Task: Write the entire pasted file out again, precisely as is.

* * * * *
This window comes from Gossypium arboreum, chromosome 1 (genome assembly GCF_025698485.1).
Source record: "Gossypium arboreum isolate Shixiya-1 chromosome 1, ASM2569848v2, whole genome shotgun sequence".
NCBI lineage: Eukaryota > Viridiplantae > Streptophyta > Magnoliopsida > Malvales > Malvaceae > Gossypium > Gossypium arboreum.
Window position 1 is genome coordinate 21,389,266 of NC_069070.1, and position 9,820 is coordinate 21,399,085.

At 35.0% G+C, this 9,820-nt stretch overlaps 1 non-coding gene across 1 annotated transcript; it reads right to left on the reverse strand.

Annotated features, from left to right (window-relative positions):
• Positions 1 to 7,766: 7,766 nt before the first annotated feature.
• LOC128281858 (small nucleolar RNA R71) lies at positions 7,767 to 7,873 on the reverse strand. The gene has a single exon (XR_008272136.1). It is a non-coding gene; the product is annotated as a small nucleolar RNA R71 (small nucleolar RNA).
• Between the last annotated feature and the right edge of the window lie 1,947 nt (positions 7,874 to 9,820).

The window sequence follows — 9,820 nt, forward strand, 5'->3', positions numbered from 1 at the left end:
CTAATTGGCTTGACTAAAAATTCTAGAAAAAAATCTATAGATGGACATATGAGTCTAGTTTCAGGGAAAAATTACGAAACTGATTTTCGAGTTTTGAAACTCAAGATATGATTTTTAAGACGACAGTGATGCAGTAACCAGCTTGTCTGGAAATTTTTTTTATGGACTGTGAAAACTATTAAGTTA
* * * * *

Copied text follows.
This window comes from Gossypium arboreum, chromosome 1 (genome assembly GCF_025698485.1).
Source record: "Gossypium arboreum isolate Shixiya-1 chromosome 1, ASM2569848v2, whole genome shotgun sequence".
NCBI lineage: Eukaryota > Viridiplantae > Streptophyta > Magnoliopsida > Malvales > Malvaceae > Gossypium > Gossypium arboreum.
Window position 1 is genome coordinate 21,389,266 of NC_069070.1, and position 9,820 is coordinate 21,399,085.

At 35.0% G+C, this 9,820-nt stretch overlaps 1 non-coding gene across 1 annotated transcript; it reads right to left on the reverse strand.

Annotated features, from left to right (window-relative positions):
• Positions 1 to 7,766: 7,766 nt before the first annotated feature.
• LOC128281858 (small nucleolar RNA R71) lies at positions 7,767 to 7,873 on the reverse strand. The gene has a single exon (XR_008272136.1). It is a non-coding gene; the product is annotated as a small nucleolar RNA R71 (small nucleolar RNA).
• Between the last annotated feature and the right edge of the window lie 1,947 nt (positions 7,874 to 9,820).

The window sequence follows — 9,820 nt, forward strand, 5'->3', positions numbered from 1 at the left end:
CTAATTGGCTTGACTAAAAATTCTAGAAAAAAATCTATAGATGGACATATGAGTCTAGTTTCAGGGAAAAATTACGAAACTGATTTTCGAGTTTTGAAACTCAAGATATGATTTTTAAGACGACAGTGATGCAGTAACCAGCTTGTCTGGAAATTTTTTTTATGGACTGTGAAAACTATTAAGTTA